Birth In The Desert, Death At Sea - Poem by Patrick Dumas
Though it is high noon,
the moon hangs in the sky
opposite the sun.
He sits on the periphery
of the sand dune –
a transparent white face against
the faded blue sky.
The dry waves of the orange slope
dissolve as the wind blows
over them – it is his breath
that pushes the sand
away from his barren orbiter mouth.
The sun, with her love of eternal fire,
burns the lost souls that dwell
in these foothills.
This is where the two met
four years ago and performed
the ancient incantation of bondage.
They still have the scars on their hands –
The sword was needed to obtain their blood
on that cool, velvet colored evening.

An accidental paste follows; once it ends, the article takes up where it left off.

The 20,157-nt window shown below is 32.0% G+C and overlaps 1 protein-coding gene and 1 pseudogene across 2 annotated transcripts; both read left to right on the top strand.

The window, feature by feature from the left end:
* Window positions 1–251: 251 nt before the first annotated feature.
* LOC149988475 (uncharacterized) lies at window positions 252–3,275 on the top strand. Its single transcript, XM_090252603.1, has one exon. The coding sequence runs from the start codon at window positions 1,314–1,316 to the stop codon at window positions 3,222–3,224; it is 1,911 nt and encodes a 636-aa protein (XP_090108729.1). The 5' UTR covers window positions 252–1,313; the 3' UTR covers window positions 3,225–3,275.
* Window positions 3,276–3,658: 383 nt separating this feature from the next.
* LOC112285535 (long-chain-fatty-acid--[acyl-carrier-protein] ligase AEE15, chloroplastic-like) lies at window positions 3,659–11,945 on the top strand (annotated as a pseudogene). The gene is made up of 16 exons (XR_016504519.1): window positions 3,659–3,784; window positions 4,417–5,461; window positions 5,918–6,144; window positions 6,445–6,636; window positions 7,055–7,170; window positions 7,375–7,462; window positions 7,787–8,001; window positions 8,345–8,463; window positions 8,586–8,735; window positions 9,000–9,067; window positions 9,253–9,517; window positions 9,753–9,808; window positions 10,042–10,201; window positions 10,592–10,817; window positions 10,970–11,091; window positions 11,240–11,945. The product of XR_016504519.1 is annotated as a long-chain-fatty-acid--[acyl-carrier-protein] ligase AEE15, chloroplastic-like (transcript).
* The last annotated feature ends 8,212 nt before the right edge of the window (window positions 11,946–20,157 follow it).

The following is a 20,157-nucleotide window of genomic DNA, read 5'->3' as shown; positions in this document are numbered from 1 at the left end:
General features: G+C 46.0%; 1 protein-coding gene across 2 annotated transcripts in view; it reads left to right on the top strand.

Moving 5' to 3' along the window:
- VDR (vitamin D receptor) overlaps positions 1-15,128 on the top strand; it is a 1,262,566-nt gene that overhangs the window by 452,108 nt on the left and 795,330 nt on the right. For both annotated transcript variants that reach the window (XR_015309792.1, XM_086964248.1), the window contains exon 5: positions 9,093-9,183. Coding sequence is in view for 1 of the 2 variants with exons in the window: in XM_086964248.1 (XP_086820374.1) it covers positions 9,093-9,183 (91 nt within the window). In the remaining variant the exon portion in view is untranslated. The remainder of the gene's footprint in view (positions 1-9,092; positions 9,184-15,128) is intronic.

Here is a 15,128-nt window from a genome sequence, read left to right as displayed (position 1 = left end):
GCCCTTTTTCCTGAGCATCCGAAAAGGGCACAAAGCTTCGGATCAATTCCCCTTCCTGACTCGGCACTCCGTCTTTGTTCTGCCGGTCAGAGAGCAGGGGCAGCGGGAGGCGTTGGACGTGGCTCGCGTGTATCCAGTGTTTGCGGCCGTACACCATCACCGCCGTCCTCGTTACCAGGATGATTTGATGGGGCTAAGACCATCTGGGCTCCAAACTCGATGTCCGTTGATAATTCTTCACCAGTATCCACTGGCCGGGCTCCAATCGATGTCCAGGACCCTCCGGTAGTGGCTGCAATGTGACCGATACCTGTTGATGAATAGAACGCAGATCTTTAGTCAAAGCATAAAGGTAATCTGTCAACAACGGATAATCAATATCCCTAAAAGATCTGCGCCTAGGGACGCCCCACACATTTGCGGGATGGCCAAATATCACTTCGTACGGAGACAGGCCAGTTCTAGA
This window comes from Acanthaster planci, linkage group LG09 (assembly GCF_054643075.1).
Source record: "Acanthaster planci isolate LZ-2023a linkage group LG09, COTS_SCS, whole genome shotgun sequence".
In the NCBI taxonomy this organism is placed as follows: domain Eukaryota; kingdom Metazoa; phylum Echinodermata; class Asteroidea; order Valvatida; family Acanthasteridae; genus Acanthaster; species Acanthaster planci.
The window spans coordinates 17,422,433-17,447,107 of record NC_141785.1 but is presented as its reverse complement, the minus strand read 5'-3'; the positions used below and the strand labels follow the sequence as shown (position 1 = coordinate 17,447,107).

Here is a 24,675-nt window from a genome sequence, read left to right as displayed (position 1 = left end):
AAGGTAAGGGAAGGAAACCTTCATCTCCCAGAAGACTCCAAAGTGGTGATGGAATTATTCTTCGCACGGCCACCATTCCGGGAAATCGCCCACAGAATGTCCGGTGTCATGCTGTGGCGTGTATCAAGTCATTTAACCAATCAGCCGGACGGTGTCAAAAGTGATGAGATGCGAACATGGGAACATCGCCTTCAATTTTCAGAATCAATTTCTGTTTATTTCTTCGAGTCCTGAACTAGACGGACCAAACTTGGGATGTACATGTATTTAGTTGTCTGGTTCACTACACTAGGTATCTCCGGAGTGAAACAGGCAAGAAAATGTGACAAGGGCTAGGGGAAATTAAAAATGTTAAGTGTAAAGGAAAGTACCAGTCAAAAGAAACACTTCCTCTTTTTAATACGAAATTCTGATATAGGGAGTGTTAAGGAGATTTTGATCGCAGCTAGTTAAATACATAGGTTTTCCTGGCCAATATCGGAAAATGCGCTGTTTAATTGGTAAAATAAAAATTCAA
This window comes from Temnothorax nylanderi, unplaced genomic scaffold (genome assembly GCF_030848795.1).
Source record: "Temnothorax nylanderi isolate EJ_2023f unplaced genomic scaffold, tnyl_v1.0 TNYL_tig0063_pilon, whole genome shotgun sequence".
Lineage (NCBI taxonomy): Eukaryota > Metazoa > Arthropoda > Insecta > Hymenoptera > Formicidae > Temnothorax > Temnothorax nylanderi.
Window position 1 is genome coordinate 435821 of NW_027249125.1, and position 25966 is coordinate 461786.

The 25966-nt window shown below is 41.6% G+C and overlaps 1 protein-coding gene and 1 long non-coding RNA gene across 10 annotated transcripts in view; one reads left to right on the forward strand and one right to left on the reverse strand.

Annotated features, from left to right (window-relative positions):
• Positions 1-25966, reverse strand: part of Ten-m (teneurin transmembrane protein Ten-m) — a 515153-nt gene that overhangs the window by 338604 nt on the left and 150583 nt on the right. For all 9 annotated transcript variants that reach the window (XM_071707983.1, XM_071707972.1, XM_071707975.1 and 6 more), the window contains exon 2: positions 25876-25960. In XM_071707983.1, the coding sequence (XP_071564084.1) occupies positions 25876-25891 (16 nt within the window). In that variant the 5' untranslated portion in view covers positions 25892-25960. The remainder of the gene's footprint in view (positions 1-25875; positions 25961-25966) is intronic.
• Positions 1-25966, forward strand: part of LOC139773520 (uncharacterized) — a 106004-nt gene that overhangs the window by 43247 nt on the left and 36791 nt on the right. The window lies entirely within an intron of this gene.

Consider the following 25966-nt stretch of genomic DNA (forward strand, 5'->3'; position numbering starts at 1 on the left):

The crow and snake were sacrifices
to the universe whose approval was necessary.
Like the sands of the desert,
their love began as a part to a
larger whole, was lifted in a swirl
of illusion to only be rested back down
again; lost and looking for a way back home.
Now, resting on the shore where souls
are blown to for rebirth,
the lovers grant one last kiss
as they head toward the waves
where every last soul of love dies.
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Still I Rise
The Road Not Taken
If You Forget Me
Edgar Allan Poe
Stopping By Woods On A Snowy Evening
I Do Not Love You Except Because I Love You